Home Showbiz ‘Sex For Job’ Tied To Emotional Development – Expert Says

‘Sex For Job’ Tied To Emotional Development – Expert Says

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The growing demand for sex in exchange for job in the corporate world is attributable to the emotional development of people, an emotional intelligence coach has said.

According to Mr. James Kwasi Anderson, emotions play an integral role in human social life. Thus, for people especially employers to demand sex from job seekers in exchange for a job, they must have had certain emotional experiences influencing their actions.

Speaking from an expert’s point of view on Angel FM’s ‘Anɔpa Bɔfoɔ’ morning show, Mr. Anderson noted that some may have been turned down after several proposals, resulting in the use of their positions to demand sex.

He said: “There is someone who may not have experienced intercourse before. He may probably be living with the thoughts of his rejection after several attempts. He may be wondering what is wrong with him that is causing his unattractiveness.

“So having risen to become a manager, it is time for him to prove his manhood. It stems from the emotions and people resort to such to satisfy those emotions,” he added.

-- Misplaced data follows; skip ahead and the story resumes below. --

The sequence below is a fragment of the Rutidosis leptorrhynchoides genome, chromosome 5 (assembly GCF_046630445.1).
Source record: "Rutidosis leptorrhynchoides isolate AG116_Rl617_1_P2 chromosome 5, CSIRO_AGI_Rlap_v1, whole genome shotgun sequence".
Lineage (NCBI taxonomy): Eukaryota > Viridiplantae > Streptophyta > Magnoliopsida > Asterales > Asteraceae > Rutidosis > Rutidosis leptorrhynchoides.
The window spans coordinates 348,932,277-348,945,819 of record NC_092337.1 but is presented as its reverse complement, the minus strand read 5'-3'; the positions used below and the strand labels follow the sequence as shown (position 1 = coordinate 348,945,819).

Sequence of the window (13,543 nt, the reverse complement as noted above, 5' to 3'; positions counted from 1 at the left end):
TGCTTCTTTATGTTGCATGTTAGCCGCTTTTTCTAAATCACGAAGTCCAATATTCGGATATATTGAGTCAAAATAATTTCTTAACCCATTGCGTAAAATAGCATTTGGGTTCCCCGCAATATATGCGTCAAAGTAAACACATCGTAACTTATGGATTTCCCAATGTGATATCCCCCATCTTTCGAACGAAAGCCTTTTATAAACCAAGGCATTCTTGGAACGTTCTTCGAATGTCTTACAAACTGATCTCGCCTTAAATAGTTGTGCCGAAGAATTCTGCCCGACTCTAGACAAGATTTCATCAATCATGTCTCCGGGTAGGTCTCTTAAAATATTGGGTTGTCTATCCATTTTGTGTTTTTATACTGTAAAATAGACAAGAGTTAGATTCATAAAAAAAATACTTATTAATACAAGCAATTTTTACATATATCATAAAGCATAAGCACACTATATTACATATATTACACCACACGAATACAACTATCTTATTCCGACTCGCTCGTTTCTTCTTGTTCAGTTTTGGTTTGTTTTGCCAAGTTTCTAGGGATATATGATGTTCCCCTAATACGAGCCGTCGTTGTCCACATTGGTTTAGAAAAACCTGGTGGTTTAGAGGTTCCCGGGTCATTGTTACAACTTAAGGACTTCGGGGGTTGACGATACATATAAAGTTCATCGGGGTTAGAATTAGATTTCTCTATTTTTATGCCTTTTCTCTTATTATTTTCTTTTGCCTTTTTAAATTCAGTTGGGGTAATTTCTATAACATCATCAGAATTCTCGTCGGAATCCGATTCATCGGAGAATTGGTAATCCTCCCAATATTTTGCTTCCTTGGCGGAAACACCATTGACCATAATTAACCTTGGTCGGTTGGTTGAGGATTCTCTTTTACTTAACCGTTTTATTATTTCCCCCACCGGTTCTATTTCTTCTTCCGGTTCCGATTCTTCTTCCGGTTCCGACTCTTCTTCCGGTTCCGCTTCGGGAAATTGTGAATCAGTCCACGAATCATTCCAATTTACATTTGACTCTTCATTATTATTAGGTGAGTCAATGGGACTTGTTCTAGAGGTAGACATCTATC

Contrary to the above, Mr. Anderson indicated that there are some who have had sexual relations with people of a particular specimen and would want to experience others.

“There are those who say they have experienced black, so they think, ‘let me try red, try short, tall etc.’ and there are many so many descriptions,” he told Kofi Adoma Nwanwani on the show.

The expert also stated that people may demand sex due to some bad motives they may be harbouring which include the desire to inflict pain on their victims. On this, he stressed that loving oneself is very important in relation to others because “if you don’t love yourself, it would be hard to love someone else, and the emotional display is a reflection of how you treat yourself.”

Beyond the emotional aspect, he said the behaviour may be caused by the person’s upbringing which may not necessarily be associated with the immediate family but community.

“While growing up, he saw Kwame and Kofi bring in different women. So as a child, he thinks it is a good act. So he learns that and practices same,” he said.

“A child growing up who did not experience these things would hardly practice them. That’s not to say people do not change later upon growing up, but majority of the people’s actions are influenced by such sights. Characters are transferrable: people learn more easily what they see than they hear,” he added.

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